- The Chronicle examines the possibility of standard auditing practices as a replacement for regional accrediting as a monitoring tool for college and university performance.
- As the federal government makes accrediting compliance an issue of debate for the continuing disbursement of federal funds, some higher ed observers say the audit would enable a more detailed review of college outcomes, like job placement and graduation rates, as insight into how effective a school is.
- One bootcamp vendor, General Assembly, has released a set of audit standards by which it publicly measures its own veracity in the credentialing marketplace.
Accreditation, by its nature, has long been a point of contention for schools and a recent enemy of expenditure for the federal government. For smaller and economically stressed institutions, metrics of resources and outcomes that do not represent niche missions or financial divestment have long jeopardized the ability of minority-serving and historically black institutions to escape consistent shortfalls in accreditation standards.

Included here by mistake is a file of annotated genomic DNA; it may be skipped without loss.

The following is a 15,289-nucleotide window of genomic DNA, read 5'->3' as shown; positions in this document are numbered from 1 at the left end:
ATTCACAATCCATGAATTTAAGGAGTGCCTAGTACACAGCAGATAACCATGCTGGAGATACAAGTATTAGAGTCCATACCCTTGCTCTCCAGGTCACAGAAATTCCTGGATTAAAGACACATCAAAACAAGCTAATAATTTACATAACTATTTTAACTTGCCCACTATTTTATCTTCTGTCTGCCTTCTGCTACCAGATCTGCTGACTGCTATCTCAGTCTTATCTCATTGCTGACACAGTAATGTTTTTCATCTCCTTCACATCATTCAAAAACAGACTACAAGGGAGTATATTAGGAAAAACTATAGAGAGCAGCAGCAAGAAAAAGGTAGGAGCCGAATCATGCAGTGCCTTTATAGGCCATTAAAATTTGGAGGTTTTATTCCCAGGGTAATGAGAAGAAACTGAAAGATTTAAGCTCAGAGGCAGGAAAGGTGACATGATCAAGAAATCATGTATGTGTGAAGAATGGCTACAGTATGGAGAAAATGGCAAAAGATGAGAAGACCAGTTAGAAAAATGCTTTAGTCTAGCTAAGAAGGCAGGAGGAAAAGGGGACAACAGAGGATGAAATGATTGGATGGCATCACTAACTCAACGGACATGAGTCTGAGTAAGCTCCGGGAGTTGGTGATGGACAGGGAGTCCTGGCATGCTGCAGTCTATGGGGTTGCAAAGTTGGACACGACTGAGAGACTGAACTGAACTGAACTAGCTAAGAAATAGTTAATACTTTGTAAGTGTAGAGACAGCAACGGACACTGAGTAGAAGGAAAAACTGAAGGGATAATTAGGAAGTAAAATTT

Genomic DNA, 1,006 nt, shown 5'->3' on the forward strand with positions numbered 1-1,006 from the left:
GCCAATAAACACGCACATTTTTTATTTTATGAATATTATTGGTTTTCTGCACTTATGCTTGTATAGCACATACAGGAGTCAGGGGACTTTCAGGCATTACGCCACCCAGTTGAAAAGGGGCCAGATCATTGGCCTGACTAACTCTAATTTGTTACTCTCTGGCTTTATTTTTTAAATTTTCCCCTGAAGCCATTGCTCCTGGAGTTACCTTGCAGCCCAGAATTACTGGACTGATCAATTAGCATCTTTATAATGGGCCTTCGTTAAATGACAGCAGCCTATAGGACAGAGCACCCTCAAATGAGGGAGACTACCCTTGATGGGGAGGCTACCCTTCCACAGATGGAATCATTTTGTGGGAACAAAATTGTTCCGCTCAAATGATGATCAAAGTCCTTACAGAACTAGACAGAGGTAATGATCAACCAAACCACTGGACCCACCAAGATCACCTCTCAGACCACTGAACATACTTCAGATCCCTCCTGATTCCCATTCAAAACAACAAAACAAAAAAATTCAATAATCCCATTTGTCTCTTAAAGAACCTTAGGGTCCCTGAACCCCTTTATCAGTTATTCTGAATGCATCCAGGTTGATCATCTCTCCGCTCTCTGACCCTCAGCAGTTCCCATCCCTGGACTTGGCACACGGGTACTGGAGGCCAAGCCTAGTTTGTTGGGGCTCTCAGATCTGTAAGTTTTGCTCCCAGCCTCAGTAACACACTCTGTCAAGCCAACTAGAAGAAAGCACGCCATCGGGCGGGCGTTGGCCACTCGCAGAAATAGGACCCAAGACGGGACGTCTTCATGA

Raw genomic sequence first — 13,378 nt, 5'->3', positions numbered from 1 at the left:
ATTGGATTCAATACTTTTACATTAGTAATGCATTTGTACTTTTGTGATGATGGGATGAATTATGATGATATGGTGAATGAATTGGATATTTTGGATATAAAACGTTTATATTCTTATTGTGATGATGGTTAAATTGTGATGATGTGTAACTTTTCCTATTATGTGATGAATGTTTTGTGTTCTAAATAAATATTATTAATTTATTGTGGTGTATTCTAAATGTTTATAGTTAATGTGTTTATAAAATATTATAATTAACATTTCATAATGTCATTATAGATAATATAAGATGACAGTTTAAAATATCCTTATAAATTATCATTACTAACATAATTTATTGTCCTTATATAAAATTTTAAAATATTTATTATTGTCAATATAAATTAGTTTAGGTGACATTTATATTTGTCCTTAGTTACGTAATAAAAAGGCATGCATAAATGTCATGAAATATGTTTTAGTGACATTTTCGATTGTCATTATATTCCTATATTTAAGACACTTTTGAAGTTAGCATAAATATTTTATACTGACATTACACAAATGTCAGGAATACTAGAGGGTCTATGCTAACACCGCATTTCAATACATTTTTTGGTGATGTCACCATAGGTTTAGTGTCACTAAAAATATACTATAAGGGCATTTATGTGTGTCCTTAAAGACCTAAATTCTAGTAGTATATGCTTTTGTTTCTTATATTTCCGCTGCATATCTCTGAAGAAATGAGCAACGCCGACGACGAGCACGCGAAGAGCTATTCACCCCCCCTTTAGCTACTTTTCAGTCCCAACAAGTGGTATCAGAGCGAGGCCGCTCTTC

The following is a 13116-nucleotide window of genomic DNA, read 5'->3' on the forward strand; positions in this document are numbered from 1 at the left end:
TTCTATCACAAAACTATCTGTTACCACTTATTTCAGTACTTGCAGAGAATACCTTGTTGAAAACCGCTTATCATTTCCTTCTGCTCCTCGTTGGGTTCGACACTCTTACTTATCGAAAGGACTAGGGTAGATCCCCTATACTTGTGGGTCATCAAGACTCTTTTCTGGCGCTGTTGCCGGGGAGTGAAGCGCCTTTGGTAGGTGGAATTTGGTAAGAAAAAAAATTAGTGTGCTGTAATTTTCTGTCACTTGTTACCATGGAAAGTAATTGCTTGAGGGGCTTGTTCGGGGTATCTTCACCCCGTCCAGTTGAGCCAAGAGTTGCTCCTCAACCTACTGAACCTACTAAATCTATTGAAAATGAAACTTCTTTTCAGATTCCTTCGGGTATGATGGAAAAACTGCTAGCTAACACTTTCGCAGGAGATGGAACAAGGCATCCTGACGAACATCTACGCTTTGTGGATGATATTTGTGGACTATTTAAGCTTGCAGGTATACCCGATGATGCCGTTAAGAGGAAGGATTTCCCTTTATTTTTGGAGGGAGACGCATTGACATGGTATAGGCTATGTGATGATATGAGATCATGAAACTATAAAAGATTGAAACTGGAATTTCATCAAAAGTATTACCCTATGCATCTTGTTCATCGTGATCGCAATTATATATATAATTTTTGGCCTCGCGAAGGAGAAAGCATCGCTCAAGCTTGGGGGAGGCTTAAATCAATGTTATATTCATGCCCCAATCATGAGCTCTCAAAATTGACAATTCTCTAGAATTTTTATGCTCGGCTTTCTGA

Now that the Department of Education is positioning to become the sole accrediting body through control of federal financial aid, the audit may be an ideal way to create tiers of review for schools of varying size and mission, much in the way that the federal government determines tax rates, and measures other levels of performance in business or capacity.